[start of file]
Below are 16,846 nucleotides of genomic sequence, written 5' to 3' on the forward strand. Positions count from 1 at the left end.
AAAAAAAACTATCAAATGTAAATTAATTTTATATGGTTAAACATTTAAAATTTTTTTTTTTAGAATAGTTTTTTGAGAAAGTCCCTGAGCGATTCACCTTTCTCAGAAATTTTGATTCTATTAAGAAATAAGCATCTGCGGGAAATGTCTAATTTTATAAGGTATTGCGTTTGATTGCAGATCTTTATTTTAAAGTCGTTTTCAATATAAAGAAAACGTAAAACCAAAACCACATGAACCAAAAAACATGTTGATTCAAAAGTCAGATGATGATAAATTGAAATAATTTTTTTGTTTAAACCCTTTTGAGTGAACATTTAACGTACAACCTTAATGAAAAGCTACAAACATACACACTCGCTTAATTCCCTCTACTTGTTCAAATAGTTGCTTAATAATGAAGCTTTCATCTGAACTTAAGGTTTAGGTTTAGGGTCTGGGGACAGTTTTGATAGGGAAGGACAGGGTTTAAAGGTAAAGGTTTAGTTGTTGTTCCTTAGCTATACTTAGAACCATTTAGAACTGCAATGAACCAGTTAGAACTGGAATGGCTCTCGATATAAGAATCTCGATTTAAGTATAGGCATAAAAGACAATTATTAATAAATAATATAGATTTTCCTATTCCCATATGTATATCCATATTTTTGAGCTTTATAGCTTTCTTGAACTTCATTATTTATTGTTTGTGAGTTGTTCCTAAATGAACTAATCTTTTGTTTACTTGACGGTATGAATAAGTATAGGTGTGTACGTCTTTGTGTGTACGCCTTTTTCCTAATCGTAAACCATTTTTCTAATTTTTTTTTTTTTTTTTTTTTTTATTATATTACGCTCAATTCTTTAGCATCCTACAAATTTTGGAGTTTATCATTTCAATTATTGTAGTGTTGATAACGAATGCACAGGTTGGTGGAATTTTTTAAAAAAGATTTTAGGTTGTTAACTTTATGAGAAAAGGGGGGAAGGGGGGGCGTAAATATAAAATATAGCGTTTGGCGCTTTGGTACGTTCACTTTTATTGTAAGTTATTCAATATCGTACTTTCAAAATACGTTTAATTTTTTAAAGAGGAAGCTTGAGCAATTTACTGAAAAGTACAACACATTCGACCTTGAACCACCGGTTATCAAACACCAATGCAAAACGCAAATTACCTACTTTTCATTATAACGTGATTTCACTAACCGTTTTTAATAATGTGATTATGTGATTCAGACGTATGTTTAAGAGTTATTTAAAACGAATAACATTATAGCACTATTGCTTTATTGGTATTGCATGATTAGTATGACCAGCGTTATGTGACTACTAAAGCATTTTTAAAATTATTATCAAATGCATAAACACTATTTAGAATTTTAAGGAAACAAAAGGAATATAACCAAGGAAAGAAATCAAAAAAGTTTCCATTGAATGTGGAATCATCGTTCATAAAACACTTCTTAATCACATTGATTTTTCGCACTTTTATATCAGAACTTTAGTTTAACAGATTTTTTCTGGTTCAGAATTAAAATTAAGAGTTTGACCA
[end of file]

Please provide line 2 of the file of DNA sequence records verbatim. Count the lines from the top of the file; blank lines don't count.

AAAAAAAACTATCAAATGTAAATTAATTTTATATGGTTAAACATTTAAAATTTTTTTTTTTAGAATAGTTTTTTGAGAAAGTCCCTGAGCGATTCACCTTTCTCAGAAATTTTGATTCTATTAAGAAATAAGCATCTGCGGGAAATGTCTAATTTTATAAGGTATTGCGTTTGATTGCAGATCTTTATTTTAAAGTCGTTTTCAATATAAAGAAAACGTAAAACCAAAACCACATGAACCAAAAAACATGTTGATTCAAAAGTCAGATGATGATAAATTGAAATAATTTTTTTGTTTAAACCCTTTTGAGTGAACATTTAACGTACAACCTTAATGAAAAGCTACAAACATACACACTCGCTTAATTCCCTCTACTTGTTCAAATAGTTGCTTAATAATGAAGCTTTCATCTGAACTTAAGGTTTAGGTTTAGGGTCTGGGGACAGTTTTGATAGGGAAGGACAGGGTTTAAAGGTAAAGGTTTAGTTGTTGTTCCTTAGCTATACTTAGAACCATTTAGAACTGCAATGAACCAGTTAGAACTGGAATGGCTCTCGATATAAGAATCTCGATTTAAGTATAGGCATAAAAGACAATTATTAATAAATAATATAGATTTTCCTATTCCCATATGTATATCCATATTTTTGAGCTTTATAGCTTTCTTGAACTTCATTATTTATTGTTTGTGAGTTGTTCCTAAATGAACTAATCTTTTGTTTACTTGACGGTATGAATAAGTATAGGTGTGTACGTCTTTGTGTGTACGCCTTTTTCCTAATCGTAAACCATTTTTCTAATTTTTTTTTTTTTTTTTTTTTTTATTATATTACGCTCAATTCTTTAGCATCCTACAAATTTTGGAGTTTATCATTTCAATTATTGTAGTGTTGATAACGAATGCACAGGTTGGTGGAATTTTTTAAAAAAGATTTTAGGTTGTTAACTTTATGAGAAAAGGGGGGAAGGGGGGGCGTAAATATAAAATATAGCGTTTGGCGCTTTGGTACGTTCACTTTTATTGTAAGTTATTCAATATCGTACTTTCAAAATACGTTTAATTTTTTAAAGAGGAAGCTTGAGCAATTTACTGAAAAGTACAACACATTCGACCTTGAACCACCGGTTATCAAACACCAATGCAAAACGCAAATTACCTACTTTTCATTATAACGTGATTTCACTAACCGTTTTTAATAATGTGATTATGTGATTCAGACGTATGTTTAAGAGTTATTTAAAACGAATAACATTATAGCACTATTGCTTTATTGGTATTGCATGATTAGTATGACCAGCGTTATGTGACTACTAAAGCATTTTTAAAATTATTATCAAATGCATAAACACTATTTAGAATTTTAAGGAAACAAAAGGAATATAACCAAGGAAAGAAATCAAAAAAGTTTCCATTGAATGTGGAATCATCGTTCATAAAACACTTCTTAATCACATTGATTTTTCGCACTTTTATATCAGAACTTTAGTTTAACAGATTTTTTCTGGTTCAGAATTAAAATTAAGAGTTTGACCA